The Ruby Community and Education Today

I was listening to a recent Changelog podcast on Ruby Off Rails. Jesse Wolgamott spoke in detail on teaching Ruby. He found that when he  tutored individuals on Ruby on Rails many students were more interested in the Rails framework, which makes sense considering the market and jobs available. He went on to explain that when you are focused on a framework more than the language you ultimately end up doing yourself a great disservice. Rails is a great framework and it allows you to rapidly build massive projects but it is very opinionated and it does tie your understanding of problems to ‘the Rails way’. Trying to go outside this paradigm is difficult until you have a strong knowledge of the underlying language. Additionally things like creation of gems becomes less arcane when you understand Ruby as a language. It is rare that someone comes along who is an expert at coding and teaching. Jesse seems like one of those guys who knows his code and is easy to learn from.

Additionally, I was pleased to see that someone like Jesse is using a mentoring model similar in some ways to my experience on Ruby Learning. I am a perpetual learner and my learning journey with Ruby started about 3.5 years ago. The first project I was thrown onto was a monolithic Rails 2.x application with a team of about 30 or so developers. At that time I had never heard of Test Driven Development or Paired Programming and I had only started using Git a month prior to that. Fortunately I was surrounded by talented and experienced developers that guided me through the processes. It was such a productive and creative time in my career.

Prior to Ruby, my world was solely Design and Front End Coding. I understood static CSS,  JQuery, MooTools, JavaScript, and HTML. In this respect I complimented the Rails team fairly well and helped define the shape of the user experience on the project.  After learning CSS preprocessors like SASS, NodeJS, and JavaScript Testing it became apparent to me that my role on the team was an evolving one and I needed to know more of the full product development stack.

I ended up using Ruby Learning and I have to say that I loved it for many reasons.

  • It was structured and detailed
  • It was affordable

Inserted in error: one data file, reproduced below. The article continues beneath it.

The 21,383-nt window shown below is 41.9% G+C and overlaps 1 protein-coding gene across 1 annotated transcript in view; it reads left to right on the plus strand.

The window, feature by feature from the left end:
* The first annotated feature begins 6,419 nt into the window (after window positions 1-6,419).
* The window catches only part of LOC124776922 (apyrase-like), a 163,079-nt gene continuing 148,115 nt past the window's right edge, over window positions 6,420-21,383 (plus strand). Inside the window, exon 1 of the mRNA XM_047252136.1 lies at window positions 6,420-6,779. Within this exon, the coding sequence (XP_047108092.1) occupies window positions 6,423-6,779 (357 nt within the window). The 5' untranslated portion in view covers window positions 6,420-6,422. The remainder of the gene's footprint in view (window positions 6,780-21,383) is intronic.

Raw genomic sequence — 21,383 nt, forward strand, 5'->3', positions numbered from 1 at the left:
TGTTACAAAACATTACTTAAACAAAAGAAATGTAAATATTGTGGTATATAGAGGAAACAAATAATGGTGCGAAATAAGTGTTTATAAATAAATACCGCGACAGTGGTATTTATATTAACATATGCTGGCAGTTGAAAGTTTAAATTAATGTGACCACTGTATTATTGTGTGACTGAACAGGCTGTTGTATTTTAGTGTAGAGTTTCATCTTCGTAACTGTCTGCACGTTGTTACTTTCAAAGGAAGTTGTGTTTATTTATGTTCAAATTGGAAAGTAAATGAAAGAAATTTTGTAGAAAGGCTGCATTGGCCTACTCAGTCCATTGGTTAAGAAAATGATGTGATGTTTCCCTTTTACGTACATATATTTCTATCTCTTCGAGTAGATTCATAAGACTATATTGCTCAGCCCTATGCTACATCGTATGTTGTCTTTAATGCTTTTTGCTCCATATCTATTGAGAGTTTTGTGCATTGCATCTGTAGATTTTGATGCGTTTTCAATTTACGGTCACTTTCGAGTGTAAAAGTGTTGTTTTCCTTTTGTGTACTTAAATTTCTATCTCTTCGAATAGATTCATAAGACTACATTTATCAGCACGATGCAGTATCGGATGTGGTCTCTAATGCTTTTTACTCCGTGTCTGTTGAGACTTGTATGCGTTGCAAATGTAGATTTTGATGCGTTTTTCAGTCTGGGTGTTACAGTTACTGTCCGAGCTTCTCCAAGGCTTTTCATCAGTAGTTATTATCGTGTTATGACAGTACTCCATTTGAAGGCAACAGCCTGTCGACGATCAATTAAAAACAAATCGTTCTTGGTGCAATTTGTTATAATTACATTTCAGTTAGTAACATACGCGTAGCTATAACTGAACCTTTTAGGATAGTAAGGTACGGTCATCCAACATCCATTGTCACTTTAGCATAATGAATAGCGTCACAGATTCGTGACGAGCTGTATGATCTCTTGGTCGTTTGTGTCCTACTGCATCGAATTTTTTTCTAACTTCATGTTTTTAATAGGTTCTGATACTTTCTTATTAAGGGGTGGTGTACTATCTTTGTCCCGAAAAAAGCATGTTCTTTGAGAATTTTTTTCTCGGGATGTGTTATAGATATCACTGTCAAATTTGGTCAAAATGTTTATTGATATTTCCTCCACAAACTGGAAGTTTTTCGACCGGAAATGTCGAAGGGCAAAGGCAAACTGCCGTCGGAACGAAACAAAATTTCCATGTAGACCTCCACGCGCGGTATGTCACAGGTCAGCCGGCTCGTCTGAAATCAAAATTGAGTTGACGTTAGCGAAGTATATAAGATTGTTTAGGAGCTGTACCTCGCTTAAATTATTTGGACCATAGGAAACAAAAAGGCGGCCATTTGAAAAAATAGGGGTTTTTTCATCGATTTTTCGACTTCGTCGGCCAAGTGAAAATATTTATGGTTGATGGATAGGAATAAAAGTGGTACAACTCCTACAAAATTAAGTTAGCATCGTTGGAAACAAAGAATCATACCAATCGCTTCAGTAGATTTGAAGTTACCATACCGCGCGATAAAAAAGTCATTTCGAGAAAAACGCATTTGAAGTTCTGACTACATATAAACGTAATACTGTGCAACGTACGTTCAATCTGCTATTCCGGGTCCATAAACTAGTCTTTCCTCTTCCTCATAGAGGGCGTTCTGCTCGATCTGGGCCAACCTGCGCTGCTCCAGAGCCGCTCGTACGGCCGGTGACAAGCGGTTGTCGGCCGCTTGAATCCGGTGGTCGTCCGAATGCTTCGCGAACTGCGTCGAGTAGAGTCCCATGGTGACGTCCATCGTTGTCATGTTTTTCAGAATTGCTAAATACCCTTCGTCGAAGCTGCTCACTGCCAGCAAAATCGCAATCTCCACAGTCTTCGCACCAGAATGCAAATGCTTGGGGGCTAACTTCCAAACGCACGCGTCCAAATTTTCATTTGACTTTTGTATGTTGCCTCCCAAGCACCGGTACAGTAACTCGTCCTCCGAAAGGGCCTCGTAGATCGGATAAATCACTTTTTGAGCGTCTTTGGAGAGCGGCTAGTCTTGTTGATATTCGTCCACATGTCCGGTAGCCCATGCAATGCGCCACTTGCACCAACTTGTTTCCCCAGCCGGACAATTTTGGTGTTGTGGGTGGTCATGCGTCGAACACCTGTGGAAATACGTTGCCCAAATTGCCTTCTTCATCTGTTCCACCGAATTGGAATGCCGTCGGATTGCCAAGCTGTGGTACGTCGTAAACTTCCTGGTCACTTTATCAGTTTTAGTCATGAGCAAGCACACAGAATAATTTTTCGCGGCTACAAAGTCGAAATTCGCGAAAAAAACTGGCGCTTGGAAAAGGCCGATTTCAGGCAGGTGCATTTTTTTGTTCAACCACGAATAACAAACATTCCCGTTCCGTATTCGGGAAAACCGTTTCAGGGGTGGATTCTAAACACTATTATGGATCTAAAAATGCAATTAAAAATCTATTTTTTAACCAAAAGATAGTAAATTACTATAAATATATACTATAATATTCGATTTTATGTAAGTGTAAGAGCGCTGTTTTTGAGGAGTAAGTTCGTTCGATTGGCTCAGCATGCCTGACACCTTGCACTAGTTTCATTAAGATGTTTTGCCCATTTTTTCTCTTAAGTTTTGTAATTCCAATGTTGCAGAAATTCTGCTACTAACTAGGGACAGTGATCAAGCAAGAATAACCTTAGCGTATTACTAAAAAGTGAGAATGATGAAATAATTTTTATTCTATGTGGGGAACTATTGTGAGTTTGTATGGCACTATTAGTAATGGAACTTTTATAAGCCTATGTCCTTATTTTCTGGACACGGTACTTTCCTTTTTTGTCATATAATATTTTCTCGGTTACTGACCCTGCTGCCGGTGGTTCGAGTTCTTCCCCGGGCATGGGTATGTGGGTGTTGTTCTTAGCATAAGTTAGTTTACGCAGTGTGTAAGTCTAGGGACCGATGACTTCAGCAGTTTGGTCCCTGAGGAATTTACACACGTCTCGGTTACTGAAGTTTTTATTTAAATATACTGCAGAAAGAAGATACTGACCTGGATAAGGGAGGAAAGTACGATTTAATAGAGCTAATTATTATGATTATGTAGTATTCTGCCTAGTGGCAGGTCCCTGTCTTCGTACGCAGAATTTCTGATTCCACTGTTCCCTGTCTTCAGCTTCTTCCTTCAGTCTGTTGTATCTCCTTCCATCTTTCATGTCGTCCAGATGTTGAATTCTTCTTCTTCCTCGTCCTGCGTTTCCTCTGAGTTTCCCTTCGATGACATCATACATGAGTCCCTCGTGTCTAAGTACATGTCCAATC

• It involved Github and reviewing code transparently for the whole class
  • My instructor had passion and went above and beyond what I expected

You get a certificate too but I really could care less about that. The one thing that stood out to me from Ruby Learning was that my instructor, Victor Goff, was willing to get on Google Hangouts and pair program with me on the examples and projects we had. He would challenge me to look at the code differently and encouraged good coding practices. I wanted to learn more and be better. I found I was more focused when pairing and was more apt to take the ‘test first’ approach to the code. The total cost for this class was exponentially much less than I would imagine such a mentor would charge me for a single hour of training.

Ryan McGeary, founder of BusyConf, is another inspiration. His company has several interns now who are in high school. These guys are learning from him how to approach the business of development, how to program, market, solve problems, and contribute to the open source community. I recently reconnected with Ryan at a meetup  he helps run in Leesburg, VA. I asked him if he had been contributing to open source projects lately. His response was that he has been making at least one commit himself per day! My jaw dropped. Keep in mind that Ryan is a family man, he runs his own business, and he is a triathlete. How does one find the time? As Vader would say…..”impressive…most impressive”. What’s more is that his interns see that passion and dedication and learn from his leadership and initiative in this regard.

Rubyists like Ryan, Jesse, and Victor speaks so much about the Ruby community and what they have done for the education industry. The Education space has changed so much but there are so many opportunities out there to share and learn these days. Having taught graphics and development at tech schools I feel that the landscape has changed so much since then. Students used to be crammed into 8 hour classroom courses with expectations of learning products and skill sets in that short time frame. Over the past few years the teaching approaches and models to training technology has improved so much. I am excited to be a student again and these Ruby heroes have inspired me to get back to teaching in this bright future. Thank you to Ryan, Victor, Jesse and all the others who have helped shape this new frontier.